Council approves plans to demolish polluted street
News | Niall Griffiths - Local Democracy Reporting Service | Published: 15:39, Thursday August 1st, 2019.
Last updated: 15:44, Thursday August 1st, 2019
Houses on one of Wales’ most polluted streets will be demolished to meet air quality targets following approval from Caerphilly County Borough Council.
Nitrous dioxide levels on the A472 in Hafodyrynys were higher than anywhere except central London in 2015 and 2016, prompting calls for action on a local and national level.
Twenty-three homes in Woodside Terrace, Yr Adfa and Woodside shops will be knocked down to allow for a realignment of Hafodyrynys Road and comply with requirements by 2022.
The council will buy the properties for 50% above the market rate, with the Welsh Government agreeing to fund the estimated £5 million demolition costs.
Council leader Dave Poole said on Thursday: “The residents will leave with enough money to buy compatible properties and will be able start a new life.
“I think we’ve arrived at the right decision, and I’m sure the people of Hafodyrynys will thank us for it.”
Cabinet members were initially opposed having raised concerns that residents could be left in financial hardship if the council could not offer market value for their properties.
In March, they favoured a ‘do minimum’ approach which relied on vehicle emissions improving without the need for local intervention, bringing compliance by 2025.
But with most residents supportive of the proposals, and Welsh Government support guaranteed, the council’s cabinet backed the proposals on Thursday.
The meeting heard that 18 of the 23 affected residents were notified of the plans to proceed on Wednesday evening.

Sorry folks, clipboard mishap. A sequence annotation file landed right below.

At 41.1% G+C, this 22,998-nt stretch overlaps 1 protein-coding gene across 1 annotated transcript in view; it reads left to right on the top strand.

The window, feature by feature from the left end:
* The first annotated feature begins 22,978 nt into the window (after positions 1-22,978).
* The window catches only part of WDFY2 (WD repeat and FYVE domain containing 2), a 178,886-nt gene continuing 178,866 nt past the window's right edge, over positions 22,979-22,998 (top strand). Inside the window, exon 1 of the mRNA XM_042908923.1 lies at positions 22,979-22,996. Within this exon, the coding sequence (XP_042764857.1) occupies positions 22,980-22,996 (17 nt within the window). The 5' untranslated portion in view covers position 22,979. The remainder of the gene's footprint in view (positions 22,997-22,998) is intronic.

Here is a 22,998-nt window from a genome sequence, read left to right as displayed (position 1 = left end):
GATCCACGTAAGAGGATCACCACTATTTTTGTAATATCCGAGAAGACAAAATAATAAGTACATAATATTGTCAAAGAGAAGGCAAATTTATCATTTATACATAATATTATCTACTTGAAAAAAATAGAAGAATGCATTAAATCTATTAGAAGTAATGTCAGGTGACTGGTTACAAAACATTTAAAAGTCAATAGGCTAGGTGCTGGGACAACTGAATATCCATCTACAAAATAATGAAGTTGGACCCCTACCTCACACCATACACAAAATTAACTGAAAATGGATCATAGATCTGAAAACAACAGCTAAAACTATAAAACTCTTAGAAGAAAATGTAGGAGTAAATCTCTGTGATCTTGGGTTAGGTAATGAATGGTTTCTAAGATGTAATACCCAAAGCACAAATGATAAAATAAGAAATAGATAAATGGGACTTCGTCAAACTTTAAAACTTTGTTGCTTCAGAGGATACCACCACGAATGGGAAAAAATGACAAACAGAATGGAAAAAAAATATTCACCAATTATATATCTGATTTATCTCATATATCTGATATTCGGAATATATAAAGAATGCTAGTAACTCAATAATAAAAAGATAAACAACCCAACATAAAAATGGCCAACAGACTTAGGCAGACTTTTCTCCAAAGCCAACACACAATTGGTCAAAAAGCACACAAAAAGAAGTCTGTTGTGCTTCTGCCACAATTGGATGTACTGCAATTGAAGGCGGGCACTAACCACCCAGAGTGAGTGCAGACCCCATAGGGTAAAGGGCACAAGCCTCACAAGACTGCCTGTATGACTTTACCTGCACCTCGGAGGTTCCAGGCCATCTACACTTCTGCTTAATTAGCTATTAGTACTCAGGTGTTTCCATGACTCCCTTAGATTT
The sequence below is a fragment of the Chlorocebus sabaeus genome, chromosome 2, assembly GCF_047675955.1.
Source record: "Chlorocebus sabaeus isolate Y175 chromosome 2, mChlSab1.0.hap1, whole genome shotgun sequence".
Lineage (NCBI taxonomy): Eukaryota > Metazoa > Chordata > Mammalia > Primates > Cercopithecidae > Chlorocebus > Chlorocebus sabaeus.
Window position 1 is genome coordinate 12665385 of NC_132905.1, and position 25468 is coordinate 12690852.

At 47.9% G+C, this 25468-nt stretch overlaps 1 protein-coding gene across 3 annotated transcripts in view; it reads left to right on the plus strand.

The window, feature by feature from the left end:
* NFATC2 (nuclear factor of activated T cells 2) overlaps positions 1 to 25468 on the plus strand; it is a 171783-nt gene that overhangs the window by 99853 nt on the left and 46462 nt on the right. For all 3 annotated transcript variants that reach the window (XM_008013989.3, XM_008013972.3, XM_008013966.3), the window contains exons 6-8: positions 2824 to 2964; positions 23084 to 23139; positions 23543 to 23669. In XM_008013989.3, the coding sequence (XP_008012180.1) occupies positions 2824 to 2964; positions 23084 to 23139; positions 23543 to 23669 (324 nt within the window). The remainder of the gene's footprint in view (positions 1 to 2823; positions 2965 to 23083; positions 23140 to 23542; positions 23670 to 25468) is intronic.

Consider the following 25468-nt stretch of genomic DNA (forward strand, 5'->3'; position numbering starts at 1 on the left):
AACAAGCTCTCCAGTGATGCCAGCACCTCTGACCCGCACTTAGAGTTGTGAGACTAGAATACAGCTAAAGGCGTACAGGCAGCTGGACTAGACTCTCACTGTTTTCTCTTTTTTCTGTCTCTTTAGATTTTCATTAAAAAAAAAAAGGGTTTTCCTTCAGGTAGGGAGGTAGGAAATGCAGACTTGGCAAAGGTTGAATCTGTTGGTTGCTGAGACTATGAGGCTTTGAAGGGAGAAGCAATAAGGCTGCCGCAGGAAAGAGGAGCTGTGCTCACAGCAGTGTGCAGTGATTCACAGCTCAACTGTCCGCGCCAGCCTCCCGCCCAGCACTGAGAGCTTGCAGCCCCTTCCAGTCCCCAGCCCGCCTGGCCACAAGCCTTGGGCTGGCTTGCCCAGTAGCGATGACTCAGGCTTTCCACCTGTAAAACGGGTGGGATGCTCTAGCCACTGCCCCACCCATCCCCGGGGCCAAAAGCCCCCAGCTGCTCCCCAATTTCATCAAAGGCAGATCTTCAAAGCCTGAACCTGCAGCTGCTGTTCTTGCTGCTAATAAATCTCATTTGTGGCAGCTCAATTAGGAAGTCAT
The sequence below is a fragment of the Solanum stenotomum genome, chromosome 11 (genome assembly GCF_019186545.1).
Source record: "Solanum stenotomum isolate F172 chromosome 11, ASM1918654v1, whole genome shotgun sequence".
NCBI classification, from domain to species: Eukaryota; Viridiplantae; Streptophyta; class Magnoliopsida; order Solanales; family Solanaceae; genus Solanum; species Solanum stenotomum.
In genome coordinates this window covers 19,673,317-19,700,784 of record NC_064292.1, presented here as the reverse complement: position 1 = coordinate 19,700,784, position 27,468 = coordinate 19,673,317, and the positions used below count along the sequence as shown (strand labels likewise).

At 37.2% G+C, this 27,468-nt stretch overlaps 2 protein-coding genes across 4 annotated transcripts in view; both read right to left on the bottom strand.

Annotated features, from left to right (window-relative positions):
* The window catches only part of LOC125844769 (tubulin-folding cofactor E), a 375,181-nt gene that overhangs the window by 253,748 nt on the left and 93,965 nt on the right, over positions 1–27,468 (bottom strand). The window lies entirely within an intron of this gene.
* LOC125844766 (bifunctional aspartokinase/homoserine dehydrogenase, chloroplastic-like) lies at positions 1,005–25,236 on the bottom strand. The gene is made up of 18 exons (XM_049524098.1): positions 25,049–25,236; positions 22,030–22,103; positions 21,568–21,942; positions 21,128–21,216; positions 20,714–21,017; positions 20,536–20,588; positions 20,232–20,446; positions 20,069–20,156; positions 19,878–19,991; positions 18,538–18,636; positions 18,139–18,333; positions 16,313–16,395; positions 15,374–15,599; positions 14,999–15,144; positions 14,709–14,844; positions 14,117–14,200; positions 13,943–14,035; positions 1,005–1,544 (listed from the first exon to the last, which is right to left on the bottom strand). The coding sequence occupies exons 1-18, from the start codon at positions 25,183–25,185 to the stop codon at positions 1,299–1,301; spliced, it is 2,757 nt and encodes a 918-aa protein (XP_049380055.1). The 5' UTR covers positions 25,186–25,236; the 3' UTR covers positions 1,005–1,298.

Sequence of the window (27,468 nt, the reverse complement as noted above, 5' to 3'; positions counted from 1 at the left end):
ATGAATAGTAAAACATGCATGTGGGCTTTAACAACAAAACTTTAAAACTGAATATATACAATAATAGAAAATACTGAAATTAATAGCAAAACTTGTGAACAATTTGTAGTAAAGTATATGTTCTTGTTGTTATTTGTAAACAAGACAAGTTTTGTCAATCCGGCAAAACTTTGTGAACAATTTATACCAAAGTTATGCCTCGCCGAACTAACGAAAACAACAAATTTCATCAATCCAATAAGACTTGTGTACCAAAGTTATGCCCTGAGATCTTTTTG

Some residents, along with opposition councillors and the wider public, had been heavily critical of the council’s initial ‘do minimum’ approach, which the Welsh Government described as “unviable”.
Cllr Poole said: “We have been criticised but we did not want to push some young families with children into negative equity.
“We didn’t want to push some older residents who are mortgage-free into rented properties or taking out a new mortgage.
“Some of the comments have not been very nice on social media but I suppose it’s the sign of the times – these keyboard warriors think they can do what they like.”
Cllr Eluned Stenner, cabinet Member for the environment and public protection, said: “We thank Welsh Government for their support on what has been a very complex and emotive issue, not least for those residents directly affected by the air quality issues in Hafodyrynys.
“There is more work to do in terms of further modelling in accordance with the air quality direction, but I’m sure the news that this long-standing issue is reaching a conclusion for the affected residents will be warmly welcomed.”
Cllr Colin Mann, leader of the council’s Plaid Cymru group, had previously said the Labour administration’s message to residents was to “carry on breathing in poisonous air as it may get better in a few years’ time”.
Speaking after the meeting, Cllr Mann welcomed the cabinet’s decision, saying: “The majority of residents don’t want to live in those awful conditions, and I don’t think we should expect them to.
“Where the cabinet went wrong is not making this decision in the first place instead of hoping that another solution was going to come along instead of attacking the issue.”
The Welsh Government has been contacted for comment.